Mother’s Day Surprise!!

Oh my–

UPS delivered a package–

it’s not something >>I<< ordered–

Oh, a gift card–

http://www.FTD.com&#8211;

Flowers?–

Could be–

it’s a box big enough for flowers–

Hmmm…The USP label says DEPT. OF AGRICULTURE – OK TO OPEN Fresh Cut Flowers and/or Foliage Product of Columbia and/or Ecuador, Tulips, Lilies and Irises product of California and/or Holland–

Hmmm…Columbia? Drugs? Horrors! Surely not that!…Tulips, Lilies, and Irises…those sound great!–

Description: Mom’s Rose Delights – Good–

But roses weren’t mentioned above. ??? and the box doesn’t look long/tall enough for usual florists’ roses–

Ah, the excitement grows.–

Slit the tape carefully (at the bottom to preserve the FTD sticker on the top of the box)–

Hmmm…a round pink cardboard with a broad pink ribbon–

Pull gently–

My, my, a five-tiered cardboard “cake” of graduated little hat boxes. Each one is papered with red and pink roses; each one with a soft pink top; the ribbon binding them all together in a stack, with a pink silk rose on the very top along with the wide pink ribbon tied in a pretty bow–

Loosen the ribbon at the top by sliding it off the stem of the flower–Open the top 3.25″ box–

3 cellophaned frosted cookies…2 white, 1 chocolate–

Pull the 1st off it’s little dab of sticky stuff and see what box #2 (4″) hides…Oh my! 10 Ghirardelli Chocolate Squares…Dark Chocolate with Raspberry Filling!–

#3 (5″) has, hiding under white tissue, a 2oz. box of Godiva Chocolatier Milk Chocolate Cashews–

#4 (6″) has, also under tissue…a cellophane bag of bite-sized Pecan Shortbread cookies–

Oh Lordy! Any diet I thought about keeping just vanished!!–

What could possibly be left in box #5 (7″)?–

Pull down the taped ribbon…Open…lift the tissue…OHHH…Godiva Chocolatier Milk Chocolate Truffles (Milk chocolate with a creamy milk chocolate filling (4oz.))

I think I just died and went to chocolate heaven!! But who sent this bouquet of deliciousness?

Oh wait–there’s a card behind the shipping label envelope–

“I know Mother’s Day is supposed to be chocolate and flowers, figured this covered both. Enjoy! Love, Autumn

Hey Autumn!! You sure do have this Mother’s Day all figured out!! Thank you baby girl!

Wouldn’t this bundle of goodies have lit up your Dad’s eyes!! He would have been more deserving, but I’m totally happy to serve as mother now that all the hard work is done.

Love, Mom

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Happy 2012! Writing in the Dark

Happy 2012!! A whole new year stands before us, undented, unbattered, unspent. Will this year, as the Mayan’s so kindly provided information about, be the last year? I’ve enjoyed the various “Life after Humans” and such on NatGeo that shows how quickly the globe can undo the destruction of humans; just how many different ways the world can end; and how many of the biblical signs of Revelation are being noted. It’s an exciting time to be alive–even if it’s just the remainder of this year!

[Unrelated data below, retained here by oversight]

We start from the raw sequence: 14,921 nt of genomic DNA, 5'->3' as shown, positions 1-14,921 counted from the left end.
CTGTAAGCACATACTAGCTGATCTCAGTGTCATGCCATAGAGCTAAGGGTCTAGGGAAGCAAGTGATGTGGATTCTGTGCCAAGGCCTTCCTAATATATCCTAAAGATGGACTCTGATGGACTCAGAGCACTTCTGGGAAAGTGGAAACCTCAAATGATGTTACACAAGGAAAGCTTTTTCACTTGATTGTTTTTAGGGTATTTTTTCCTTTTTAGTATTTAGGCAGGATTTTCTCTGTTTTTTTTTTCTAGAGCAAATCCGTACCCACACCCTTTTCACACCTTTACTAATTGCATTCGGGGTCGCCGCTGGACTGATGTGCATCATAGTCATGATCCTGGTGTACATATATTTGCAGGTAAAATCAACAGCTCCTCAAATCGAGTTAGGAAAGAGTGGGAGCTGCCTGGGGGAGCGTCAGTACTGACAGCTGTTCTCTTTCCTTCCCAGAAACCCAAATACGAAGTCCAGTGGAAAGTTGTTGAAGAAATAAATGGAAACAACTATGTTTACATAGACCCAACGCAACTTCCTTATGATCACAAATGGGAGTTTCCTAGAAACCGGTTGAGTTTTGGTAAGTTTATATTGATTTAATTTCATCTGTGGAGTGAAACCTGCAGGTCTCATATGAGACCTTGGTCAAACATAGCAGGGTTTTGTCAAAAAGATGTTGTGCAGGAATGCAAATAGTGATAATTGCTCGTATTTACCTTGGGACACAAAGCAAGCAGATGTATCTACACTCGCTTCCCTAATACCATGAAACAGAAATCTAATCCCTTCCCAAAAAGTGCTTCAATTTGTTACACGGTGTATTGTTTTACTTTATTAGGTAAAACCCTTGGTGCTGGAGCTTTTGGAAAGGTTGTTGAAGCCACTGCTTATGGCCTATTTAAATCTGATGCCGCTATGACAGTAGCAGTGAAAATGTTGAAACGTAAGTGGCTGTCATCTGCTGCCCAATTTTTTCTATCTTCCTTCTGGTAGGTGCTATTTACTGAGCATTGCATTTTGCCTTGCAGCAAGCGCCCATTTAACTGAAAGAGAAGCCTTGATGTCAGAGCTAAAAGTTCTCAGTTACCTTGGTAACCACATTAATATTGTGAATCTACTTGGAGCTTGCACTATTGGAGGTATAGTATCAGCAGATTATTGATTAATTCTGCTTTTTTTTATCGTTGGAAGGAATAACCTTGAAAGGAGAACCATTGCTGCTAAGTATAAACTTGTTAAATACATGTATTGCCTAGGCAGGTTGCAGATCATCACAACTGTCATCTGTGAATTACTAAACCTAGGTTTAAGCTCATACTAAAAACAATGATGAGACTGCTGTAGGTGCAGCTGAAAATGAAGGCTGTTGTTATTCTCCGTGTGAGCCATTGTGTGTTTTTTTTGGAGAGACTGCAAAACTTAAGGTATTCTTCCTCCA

Many moons ago, before I was able to reside in solitary splendor in my perfect house, I was a mother, a wife, and an office manager. If I wanted to buy out the time to write, I discovered that the early hours (before the sun rose to declare a new day) were the optimum time to create. And the least time in the day to receive phone calls.
I admire those writers who can labor long into the night. When I try that, the result is just gibberish. That may, in itself, explain why the due-the-next-morning papers produced in the all-night sessions in high school and college were always less than sterling quality. If I had realized then that writing in the dark at the START of the day was so much more productive . . . well, no telling what I would have achieved.
But now that I’m wiser, and have, perhaps, better understanding of my own quirks, I relish climbing out of bed while the world still sleeps and greet my characters to discuss their plans, dilemmas, and dreams.
A dear friend of mine gave me a mug that defines Writer’s Block as when your imaginary friends stop talking to you. So true. But it’s only through that wonderful written conversation with a character that I begin to know just what’s going on with him. I love when one of them discloses that the reason a particular scene isn’t working is because, “I just wouldn’t DO that!” It’s so much easier when you hear from the person herself. I would appreciate if that character would be a little more forthcoming about just what she WOULD do . . . but sometimes the scolding is all I’ll get. The situation becomes even more interesting when we continue the conversation aloud–and, of course, why I shelter two cats just in case anyone happens to hear me talking to myself. That doesn’t explain the various voices, but . . .